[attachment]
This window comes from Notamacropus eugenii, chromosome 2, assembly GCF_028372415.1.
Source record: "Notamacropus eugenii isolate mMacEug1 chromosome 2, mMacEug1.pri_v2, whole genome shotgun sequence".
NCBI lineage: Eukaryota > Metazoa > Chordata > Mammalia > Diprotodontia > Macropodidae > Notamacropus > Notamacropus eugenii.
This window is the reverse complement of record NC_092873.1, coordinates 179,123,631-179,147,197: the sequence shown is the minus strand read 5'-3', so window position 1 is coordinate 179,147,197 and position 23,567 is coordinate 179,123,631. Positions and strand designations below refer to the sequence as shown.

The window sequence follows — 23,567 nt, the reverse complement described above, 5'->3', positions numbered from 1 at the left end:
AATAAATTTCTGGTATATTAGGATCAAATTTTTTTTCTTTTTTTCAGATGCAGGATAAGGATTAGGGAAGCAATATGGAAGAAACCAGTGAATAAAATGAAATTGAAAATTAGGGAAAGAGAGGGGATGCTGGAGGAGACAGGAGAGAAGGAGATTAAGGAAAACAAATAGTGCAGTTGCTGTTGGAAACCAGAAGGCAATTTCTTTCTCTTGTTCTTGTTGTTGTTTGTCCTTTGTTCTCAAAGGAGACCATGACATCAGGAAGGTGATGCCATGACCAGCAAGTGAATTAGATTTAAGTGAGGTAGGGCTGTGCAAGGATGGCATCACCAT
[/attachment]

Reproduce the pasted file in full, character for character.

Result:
This window comes from Notamacropus eugenii, chromosome 2, assembly GCF_028372415.1.
Source record: "Notamacropus eugenii isolate mMacEug1 chromosome 2, mMacEug1.pri_v2, whole genome shotgun sequence".
NCBI lineage: Eukaryota > Metazoa > Chordata > Mammalia > Diprotodontia > Macropodidae > Notamacropus > Notamacropus eugenii.
This window is the reverse complement of record NC_092873.1, coordinates 179,123,631-179,147,197: the sequence shown is the minus strand read 5'-3', so window position 1 is coordinate 179,147,197 and position 23,567 is coordinate 179,123,631. Positions and strand designations below refer to the sequence as shown.

The window sequence follows — 23,567 nt, the reverse complement described above, 5'->3', positions numbered from 1 at the left end:
AATAAATTTCTGGTATATTAGGATCAAATTTTTTTTCTTTTTTTCAGATGCAGGATAAGGATTAGGGAAGCAATATGGAAGAAACCAGTGAATAAAATGAAATTGAAAATTAGGGAAAGAGAGGGGATGCTGGAGGAGACAGGAGAGAAGGAGATTAAGGAAAACAAATAGTGCAGTTGCTGTTGGAAACCAGAAGGCAATTTCTTTCTCTTGTTCTTGTTGTTGTTTGTCCTTTGTTCTCAAAGGAGACCATGACATCAGGAAGGTGATGCCATGACCAGCAAGTGAATTAGATTTAAGTGAGGTAGGGCTGTGCAAGGATGGCATCACCAT